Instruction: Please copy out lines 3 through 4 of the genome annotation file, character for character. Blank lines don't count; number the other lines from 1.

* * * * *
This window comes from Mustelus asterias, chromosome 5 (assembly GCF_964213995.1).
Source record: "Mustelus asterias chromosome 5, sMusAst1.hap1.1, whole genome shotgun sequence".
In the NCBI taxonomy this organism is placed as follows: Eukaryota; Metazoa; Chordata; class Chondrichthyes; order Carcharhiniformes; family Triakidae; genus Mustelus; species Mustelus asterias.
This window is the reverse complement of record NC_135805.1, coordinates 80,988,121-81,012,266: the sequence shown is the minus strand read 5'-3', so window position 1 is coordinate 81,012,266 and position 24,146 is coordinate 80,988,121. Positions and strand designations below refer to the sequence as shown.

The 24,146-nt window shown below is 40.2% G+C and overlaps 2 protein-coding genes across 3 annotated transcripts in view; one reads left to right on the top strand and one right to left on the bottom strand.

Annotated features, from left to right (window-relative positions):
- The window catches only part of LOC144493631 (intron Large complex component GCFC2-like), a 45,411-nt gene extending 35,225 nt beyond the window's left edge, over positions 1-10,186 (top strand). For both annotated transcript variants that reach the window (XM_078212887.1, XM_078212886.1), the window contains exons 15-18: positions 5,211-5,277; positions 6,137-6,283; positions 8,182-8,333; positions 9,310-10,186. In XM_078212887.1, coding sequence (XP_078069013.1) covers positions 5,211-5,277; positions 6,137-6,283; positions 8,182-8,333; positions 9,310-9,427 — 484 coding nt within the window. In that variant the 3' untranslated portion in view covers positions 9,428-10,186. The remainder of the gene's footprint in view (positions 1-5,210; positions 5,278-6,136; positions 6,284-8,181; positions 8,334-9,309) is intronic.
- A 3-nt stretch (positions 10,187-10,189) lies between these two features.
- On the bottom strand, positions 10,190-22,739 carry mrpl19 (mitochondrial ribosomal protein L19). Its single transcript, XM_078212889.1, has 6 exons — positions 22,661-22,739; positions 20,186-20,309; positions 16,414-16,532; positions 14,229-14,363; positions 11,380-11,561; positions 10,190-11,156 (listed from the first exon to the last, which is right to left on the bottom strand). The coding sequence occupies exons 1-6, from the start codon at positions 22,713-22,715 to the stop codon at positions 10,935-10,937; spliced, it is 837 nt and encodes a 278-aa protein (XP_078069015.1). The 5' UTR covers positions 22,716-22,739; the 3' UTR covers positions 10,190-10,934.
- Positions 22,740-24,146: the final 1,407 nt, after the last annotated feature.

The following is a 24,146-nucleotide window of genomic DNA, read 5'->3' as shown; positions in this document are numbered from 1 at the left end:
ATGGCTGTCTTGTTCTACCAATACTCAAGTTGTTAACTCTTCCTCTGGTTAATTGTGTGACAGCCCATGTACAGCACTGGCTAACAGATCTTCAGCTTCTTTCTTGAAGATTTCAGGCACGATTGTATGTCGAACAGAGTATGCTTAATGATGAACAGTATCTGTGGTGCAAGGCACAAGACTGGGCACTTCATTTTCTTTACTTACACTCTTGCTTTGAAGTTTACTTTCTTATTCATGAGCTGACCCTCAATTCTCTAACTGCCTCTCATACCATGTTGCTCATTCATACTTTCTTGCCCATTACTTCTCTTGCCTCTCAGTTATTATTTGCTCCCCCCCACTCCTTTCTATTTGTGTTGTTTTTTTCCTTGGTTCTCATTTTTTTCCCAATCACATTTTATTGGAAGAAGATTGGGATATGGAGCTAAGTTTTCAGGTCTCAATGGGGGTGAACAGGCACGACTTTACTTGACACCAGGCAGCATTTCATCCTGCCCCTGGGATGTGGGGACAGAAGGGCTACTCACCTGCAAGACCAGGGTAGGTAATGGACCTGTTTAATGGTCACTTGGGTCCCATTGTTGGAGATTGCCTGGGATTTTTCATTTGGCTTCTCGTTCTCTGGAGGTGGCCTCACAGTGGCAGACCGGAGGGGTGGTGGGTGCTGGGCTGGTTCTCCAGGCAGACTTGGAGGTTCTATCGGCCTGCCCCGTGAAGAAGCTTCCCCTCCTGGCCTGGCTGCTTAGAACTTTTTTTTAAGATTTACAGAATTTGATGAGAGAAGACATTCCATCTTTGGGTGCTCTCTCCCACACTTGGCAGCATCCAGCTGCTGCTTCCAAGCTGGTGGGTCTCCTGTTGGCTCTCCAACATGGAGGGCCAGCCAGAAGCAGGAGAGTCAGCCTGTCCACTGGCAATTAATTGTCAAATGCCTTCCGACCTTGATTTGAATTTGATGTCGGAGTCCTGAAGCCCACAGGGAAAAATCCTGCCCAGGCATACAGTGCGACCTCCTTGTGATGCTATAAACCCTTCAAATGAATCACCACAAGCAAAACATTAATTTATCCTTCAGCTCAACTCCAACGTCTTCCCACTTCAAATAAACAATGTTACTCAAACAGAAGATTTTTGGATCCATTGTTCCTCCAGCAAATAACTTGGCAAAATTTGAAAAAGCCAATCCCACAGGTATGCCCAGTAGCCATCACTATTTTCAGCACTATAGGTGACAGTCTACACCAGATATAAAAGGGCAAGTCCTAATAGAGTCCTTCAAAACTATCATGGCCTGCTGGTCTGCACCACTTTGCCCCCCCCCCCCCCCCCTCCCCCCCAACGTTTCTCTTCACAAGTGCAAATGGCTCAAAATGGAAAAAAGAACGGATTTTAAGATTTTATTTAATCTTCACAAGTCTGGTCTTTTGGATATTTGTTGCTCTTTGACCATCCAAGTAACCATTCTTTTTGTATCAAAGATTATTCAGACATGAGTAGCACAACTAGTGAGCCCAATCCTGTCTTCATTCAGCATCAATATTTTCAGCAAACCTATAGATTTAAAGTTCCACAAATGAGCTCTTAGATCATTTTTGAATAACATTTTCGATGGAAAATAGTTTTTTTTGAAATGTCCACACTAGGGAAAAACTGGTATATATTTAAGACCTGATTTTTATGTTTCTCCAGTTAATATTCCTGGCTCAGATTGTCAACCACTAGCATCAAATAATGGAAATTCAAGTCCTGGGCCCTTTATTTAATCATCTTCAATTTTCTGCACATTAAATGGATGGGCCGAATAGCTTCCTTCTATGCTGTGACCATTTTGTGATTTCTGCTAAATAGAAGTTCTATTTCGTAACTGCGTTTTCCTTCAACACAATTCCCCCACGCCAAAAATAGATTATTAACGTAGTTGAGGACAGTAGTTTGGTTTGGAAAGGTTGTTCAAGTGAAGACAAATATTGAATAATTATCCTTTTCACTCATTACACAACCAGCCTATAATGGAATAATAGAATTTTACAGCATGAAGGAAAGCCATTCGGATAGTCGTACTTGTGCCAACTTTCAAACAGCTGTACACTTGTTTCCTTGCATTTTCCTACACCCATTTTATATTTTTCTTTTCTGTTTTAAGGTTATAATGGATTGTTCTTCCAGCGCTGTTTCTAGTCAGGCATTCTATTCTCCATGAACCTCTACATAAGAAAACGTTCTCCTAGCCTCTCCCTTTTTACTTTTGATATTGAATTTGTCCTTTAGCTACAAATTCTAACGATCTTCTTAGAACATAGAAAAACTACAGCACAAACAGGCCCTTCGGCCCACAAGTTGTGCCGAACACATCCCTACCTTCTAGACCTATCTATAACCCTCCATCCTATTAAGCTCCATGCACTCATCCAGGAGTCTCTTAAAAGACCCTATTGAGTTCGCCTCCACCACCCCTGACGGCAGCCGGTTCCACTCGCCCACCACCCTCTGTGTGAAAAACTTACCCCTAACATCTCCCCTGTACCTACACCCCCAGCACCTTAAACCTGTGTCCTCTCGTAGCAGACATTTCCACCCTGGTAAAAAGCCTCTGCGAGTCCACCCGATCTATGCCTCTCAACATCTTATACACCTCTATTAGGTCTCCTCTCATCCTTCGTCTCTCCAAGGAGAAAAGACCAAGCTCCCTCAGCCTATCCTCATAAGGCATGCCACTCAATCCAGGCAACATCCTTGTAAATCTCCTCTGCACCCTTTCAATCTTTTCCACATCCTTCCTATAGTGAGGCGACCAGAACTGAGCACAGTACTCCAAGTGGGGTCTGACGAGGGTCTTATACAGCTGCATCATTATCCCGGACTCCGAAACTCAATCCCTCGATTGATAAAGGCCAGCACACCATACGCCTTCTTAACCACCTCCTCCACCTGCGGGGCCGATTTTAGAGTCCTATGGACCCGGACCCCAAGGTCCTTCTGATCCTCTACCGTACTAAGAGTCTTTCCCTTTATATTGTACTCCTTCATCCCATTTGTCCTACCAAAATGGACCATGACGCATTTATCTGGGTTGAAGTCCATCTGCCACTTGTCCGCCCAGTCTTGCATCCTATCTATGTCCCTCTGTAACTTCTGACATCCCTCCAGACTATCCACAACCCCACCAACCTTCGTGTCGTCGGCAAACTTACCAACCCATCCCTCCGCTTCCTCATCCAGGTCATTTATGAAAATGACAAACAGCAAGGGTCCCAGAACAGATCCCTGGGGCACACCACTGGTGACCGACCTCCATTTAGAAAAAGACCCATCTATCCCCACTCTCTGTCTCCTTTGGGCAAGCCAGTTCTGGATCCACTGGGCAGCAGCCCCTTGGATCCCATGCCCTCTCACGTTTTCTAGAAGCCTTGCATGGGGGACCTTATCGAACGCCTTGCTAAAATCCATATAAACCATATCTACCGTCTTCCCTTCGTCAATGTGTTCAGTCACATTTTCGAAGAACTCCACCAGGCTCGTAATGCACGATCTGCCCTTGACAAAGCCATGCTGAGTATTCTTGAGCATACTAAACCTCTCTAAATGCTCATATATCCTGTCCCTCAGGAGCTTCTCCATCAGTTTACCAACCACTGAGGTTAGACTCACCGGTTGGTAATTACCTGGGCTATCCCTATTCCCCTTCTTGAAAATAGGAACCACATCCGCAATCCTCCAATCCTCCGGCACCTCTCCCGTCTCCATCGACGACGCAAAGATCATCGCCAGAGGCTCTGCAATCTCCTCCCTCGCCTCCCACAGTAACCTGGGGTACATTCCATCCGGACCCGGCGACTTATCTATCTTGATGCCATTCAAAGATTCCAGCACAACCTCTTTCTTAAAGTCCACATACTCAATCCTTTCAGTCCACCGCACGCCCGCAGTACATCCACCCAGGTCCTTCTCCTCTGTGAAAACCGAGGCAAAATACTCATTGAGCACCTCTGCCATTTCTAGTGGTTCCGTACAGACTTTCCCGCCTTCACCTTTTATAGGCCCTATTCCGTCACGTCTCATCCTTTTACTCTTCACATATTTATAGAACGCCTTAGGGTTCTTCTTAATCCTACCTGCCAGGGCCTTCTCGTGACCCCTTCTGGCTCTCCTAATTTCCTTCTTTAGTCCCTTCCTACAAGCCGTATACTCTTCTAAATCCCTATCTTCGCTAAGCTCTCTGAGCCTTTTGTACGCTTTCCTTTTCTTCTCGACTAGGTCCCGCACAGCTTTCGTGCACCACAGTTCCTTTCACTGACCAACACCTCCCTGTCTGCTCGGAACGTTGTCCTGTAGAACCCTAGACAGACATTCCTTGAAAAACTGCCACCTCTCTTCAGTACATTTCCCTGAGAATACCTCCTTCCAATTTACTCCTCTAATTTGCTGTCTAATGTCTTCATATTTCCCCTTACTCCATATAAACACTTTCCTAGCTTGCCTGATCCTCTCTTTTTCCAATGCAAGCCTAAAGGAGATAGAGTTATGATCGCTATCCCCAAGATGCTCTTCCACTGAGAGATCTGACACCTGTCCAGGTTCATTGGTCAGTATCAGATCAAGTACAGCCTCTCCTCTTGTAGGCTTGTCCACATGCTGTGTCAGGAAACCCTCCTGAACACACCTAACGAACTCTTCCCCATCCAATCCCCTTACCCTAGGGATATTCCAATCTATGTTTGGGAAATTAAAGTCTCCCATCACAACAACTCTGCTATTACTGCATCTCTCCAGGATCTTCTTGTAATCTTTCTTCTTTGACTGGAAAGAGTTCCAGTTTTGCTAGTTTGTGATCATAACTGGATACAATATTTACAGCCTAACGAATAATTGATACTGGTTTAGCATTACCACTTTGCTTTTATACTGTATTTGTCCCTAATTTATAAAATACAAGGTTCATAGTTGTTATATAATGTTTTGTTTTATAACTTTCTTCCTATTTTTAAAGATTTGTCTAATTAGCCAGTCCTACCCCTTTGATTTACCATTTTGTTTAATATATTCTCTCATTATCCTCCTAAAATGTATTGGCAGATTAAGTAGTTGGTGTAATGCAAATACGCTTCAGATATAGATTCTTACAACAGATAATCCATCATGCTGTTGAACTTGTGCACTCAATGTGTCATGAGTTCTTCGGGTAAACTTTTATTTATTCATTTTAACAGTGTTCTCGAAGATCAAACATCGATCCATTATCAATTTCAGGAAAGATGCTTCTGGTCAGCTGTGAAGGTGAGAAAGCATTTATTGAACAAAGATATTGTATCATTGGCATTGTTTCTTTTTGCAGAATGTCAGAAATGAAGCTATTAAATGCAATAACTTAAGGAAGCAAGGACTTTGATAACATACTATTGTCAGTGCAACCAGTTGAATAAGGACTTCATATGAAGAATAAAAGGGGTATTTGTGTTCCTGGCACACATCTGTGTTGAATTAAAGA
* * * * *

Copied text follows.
In the NCBI taxonomy this organism is placed as follows: Eukaryota; Metazoa; Chordata; class Chondrichthyes; order Carcharhiniformes; family Triakidae; genus Mustelus; species Mustelus asterias.
This window is the reverse complement of record NC_135805.1, coordinates 80,988,121-81,012,266: the sequence shown is the minus strand read 5'-3', so window position 1 is coordinate 81,012,266 and position 24,146 is coordinate 80,988,121. Positions and strand designations below refer to the sequence as shown.